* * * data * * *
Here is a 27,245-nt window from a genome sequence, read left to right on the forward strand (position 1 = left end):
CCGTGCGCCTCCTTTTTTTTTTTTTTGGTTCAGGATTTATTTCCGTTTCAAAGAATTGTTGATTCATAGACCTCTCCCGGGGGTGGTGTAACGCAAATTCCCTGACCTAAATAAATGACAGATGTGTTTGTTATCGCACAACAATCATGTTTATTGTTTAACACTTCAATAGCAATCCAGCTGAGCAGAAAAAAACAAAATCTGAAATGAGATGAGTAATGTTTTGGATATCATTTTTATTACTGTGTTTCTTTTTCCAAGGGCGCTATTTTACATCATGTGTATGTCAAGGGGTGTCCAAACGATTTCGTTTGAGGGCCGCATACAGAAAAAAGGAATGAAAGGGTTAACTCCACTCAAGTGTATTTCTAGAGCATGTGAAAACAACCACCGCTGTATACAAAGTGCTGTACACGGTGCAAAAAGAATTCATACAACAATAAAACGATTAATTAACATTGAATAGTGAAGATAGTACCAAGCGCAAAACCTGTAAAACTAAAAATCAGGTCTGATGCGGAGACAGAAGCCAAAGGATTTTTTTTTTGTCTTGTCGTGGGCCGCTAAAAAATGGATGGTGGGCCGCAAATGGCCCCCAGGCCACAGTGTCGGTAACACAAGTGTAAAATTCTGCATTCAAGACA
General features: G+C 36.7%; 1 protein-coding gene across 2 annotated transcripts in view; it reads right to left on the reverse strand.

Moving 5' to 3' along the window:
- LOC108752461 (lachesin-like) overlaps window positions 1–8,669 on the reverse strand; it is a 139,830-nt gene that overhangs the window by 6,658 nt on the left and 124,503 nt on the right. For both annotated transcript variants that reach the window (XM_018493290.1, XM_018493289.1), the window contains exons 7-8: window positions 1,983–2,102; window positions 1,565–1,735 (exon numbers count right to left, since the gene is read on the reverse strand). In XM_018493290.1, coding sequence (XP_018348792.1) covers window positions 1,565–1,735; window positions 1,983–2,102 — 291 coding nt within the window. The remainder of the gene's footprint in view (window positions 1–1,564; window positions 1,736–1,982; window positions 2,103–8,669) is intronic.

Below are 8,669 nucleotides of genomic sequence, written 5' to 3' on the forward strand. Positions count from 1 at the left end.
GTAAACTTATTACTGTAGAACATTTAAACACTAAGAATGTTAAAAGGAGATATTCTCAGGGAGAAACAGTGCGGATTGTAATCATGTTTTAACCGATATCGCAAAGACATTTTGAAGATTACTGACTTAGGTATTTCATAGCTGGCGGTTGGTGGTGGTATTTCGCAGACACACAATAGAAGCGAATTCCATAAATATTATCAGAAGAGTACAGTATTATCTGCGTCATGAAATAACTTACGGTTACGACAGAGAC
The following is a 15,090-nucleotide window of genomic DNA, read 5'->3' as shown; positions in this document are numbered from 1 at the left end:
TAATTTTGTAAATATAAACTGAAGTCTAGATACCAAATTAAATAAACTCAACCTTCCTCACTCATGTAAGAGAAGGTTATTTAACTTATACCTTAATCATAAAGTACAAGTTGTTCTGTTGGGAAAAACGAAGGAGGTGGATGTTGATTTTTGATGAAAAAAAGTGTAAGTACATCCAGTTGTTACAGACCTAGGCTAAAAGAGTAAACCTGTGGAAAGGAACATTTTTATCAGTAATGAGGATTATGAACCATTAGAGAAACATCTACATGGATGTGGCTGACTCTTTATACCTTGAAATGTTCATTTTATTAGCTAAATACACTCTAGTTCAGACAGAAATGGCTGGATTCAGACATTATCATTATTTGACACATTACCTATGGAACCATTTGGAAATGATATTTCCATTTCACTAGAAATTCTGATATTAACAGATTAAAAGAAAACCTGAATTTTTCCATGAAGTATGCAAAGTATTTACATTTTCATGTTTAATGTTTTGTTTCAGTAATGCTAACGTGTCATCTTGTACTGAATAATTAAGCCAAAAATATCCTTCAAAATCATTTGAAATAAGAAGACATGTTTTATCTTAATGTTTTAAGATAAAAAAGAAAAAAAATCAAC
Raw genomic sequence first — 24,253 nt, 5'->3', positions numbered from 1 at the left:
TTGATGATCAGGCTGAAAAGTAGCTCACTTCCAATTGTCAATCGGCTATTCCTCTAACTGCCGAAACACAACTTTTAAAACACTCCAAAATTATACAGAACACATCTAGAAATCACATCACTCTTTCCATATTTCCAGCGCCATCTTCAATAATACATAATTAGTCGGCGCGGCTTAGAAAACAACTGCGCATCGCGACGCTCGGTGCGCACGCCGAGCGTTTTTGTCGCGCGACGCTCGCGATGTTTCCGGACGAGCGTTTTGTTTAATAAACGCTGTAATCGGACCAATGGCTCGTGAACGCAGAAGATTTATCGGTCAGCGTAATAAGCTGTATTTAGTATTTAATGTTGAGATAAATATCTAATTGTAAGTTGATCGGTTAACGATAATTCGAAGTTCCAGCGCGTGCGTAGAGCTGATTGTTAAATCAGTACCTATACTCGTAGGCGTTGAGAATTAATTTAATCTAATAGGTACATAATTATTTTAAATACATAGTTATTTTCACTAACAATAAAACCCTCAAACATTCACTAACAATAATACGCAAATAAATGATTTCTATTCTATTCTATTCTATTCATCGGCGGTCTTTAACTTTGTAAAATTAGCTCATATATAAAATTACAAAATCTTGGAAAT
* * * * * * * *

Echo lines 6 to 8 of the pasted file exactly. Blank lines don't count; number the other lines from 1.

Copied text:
Below are 8,669 nucleotides of genomic sequence, written 5' to 3' on the forward strand. Positions count from 1 at the left end.
GTAAACTTATTACTGTAGAACATTTAAACACTAAGAATGTTAAAAGGAGATATTCTCAGGGAGAAACAGTGCGGATTGTAATCATGTTTTAACCGATATCGCAAAGACATTTTGAAGATTACTGACTTAGGTATTTCATAGCTGGCGGTTGGTGGTGGTATTTCGCAGACACACAATAGAAGCGAATTCCATAAATATTATCAGAAGAGTACAGTATTATCTGCGTCATGAAATAACTTACGGTTACGACAGAGAC
The following is a 15,090-nucleotide window of genomic DNA, read 5'->3' as shown; positions in this document are numbered from 1 at the left end: